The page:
Population is “the everything issue”. It affects all aspects of public policy and our daily lives. It is essential to get population policy right if we are to achieve critical public policy outcomes like secure jobs, affordable housing, better planning and a sustainable environment.
That is not to say that it is the only reform required in order to achieve these outcomes, but trying to achieve these goals while engineering record population growth is like walking up a down escalator.
From a population of 19 million in 2000, Australia has grown to reach nearly 25 million today. That is nearly 20 years earlier than the official prediction made by the Australian Bureau of Statistics in 2000. We’ve added an extra 6 million people in quick time, or around 30 per cent. Incredibly, that’s more than the entire population of Sydney.
Why is this extraordinary growth happening? The fundamental reason is the ramping up of Australia’s annual permanent immigration intake from the 20th century average of 70,000, to around 200,000 a year since 2000.
Most people look horrified when they learn that federal immigration policies have us on target to reach 40 million by 2050, and 80 million by 2100.
The fact is, in an age where Australia’s fertility rate is around two children per woman, this growth will now overwhelmingly come through immigration.
Do you recall any political mandate for this fundamental change in public policy?
The public is sick of politicians and elites telling them they are xenophobic, or worse, if they don’t swallow record immigration. They’re also tired of politicians and business lobbyists claiming that we need more young migrants to prevent ageing, as if migrants don’t age. The Productivity Commission itself debunking this claim several times. In its 2010 report, Population and Migration:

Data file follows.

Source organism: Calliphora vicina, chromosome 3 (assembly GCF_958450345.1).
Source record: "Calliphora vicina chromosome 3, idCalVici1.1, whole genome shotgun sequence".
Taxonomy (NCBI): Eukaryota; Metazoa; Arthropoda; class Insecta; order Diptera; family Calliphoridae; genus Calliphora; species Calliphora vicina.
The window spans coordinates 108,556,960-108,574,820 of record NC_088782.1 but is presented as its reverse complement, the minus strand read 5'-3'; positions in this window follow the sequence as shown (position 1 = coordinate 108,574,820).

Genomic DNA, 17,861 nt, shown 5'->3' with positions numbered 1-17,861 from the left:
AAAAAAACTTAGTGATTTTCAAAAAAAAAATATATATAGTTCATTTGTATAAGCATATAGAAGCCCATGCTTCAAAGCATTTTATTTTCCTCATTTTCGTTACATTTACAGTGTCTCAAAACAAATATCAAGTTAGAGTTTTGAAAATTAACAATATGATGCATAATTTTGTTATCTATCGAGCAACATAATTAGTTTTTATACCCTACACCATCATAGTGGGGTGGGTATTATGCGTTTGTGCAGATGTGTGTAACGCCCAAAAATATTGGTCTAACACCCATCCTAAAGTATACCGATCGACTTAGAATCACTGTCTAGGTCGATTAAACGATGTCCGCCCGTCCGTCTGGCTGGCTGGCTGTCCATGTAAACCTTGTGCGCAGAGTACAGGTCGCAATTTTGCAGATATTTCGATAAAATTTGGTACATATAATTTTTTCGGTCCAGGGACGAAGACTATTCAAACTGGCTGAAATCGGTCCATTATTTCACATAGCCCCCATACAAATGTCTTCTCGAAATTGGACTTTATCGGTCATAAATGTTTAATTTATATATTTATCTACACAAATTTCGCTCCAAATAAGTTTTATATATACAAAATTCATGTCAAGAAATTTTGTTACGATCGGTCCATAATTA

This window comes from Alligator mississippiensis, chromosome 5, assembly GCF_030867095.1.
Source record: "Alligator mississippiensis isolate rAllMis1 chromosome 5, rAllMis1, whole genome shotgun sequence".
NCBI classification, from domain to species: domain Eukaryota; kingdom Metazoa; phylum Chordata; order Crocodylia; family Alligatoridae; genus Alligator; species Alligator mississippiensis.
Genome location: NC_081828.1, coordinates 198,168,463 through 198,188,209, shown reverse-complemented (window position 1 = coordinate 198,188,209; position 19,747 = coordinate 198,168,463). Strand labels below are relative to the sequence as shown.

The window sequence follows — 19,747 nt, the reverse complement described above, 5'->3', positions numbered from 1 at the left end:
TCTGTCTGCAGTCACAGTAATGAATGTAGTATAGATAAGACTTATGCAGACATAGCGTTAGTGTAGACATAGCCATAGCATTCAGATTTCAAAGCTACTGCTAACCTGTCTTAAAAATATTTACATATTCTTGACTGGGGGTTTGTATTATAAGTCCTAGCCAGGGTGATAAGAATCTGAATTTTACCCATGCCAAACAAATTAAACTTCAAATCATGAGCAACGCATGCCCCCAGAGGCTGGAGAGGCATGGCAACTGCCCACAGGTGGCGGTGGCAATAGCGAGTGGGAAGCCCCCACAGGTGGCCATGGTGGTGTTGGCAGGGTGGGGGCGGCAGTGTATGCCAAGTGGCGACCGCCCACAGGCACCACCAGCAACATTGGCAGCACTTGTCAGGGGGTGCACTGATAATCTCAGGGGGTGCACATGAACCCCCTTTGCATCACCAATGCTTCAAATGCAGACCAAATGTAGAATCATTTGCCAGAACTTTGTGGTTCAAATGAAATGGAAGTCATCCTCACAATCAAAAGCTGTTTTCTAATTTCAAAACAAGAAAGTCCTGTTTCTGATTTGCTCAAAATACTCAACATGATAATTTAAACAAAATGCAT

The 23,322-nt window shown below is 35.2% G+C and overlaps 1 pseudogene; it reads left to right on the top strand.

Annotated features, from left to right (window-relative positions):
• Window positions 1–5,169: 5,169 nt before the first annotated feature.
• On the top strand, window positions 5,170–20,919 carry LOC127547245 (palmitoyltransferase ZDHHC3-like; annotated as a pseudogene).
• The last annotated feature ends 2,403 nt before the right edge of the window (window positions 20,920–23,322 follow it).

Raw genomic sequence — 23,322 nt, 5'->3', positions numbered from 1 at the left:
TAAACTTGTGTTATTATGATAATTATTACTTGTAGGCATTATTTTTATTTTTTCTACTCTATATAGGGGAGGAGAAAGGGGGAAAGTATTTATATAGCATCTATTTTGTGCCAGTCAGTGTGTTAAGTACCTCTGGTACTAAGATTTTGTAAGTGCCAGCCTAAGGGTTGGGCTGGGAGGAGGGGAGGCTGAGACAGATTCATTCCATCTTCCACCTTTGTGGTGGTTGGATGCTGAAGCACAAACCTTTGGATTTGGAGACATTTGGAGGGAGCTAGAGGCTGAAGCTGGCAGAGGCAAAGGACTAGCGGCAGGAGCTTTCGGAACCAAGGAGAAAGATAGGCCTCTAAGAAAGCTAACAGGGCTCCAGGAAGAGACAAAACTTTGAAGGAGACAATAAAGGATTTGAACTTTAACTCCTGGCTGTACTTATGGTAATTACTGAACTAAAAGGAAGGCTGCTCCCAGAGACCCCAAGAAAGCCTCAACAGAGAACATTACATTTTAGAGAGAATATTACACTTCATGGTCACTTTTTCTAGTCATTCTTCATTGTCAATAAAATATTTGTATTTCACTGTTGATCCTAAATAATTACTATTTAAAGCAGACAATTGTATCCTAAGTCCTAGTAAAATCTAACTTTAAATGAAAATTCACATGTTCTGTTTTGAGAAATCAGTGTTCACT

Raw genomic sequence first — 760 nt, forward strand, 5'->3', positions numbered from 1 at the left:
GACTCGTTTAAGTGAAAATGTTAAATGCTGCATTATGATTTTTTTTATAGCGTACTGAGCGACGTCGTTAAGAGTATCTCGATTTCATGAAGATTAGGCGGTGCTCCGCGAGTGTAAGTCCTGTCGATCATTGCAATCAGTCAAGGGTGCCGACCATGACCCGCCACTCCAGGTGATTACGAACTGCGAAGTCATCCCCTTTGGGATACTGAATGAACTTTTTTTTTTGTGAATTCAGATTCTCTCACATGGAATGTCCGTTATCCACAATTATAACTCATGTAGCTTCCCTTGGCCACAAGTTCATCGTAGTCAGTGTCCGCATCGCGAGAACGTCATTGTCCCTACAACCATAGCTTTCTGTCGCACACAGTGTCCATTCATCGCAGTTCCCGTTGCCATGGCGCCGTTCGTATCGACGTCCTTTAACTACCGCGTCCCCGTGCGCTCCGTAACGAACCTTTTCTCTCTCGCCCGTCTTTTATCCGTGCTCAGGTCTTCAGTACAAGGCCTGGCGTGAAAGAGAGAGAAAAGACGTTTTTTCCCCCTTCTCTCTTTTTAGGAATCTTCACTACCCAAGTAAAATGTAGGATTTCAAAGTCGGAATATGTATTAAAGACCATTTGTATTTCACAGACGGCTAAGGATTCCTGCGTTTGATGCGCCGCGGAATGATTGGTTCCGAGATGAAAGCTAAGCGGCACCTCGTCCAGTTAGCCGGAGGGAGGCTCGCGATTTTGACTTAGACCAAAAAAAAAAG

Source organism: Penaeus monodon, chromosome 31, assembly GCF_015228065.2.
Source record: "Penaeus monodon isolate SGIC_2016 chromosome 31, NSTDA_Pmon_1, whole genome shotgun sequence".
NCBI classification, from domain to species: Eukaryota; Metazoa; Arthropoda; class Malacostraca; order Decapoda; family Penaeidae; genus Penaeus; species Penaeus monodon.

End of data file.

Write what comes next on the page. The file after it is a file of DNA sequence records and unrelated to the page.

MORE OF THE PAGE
Understanding the Numbers, it concluded that “realistic changes in migration levels also make little difference to the age structure of the population in the future, with any effect being temporary”.
In any case it is highly contestable as to whether Australia’s healthy and welcome gradual ageing process does actually lower workforce participation. There is a serious flaw in the federal Treasury’s analysis. It uses the traditional definition of our ‘‘working age’’ population as 15-64 to determine participation, but this definition is obsolete.
Baby boomers are changing our economy, with workforce participation rate for men above 65 in NSW rose from about 10 per cent in the mid-1990s to above 15 per cent in 2010-11. NSW Treasury expects that figure to rise to 20 per cent by 2028. For women above 65, it has more than doubled to about 7 per cent since the mid-2000s and is forecast to be more than 12 per cent by mid-century.
In Australia, an increasing number of people (voluntarily) work past 65, off-setting an increase in the average age and stabilising our workforce participation ratio. Record immigration is the non-solution in search of a non-existent problem.
Polls are overwhelmingly telling us that voters reject high immigration, with a recent Essential poll showing 59 per cent agree that the level of immigration into Australia over the last 10 years has been too high. Rather than blaming migrants for our growing economic, environmental and social problems, voters are clearly blaming politicians for engineering this record growth without a mandate.
Some common sense is required from our politicians. This issue won’t go away and they have a choice to make on how they leave Australia: Better or bigger.
*William Bourke is president of Sustainable Australia.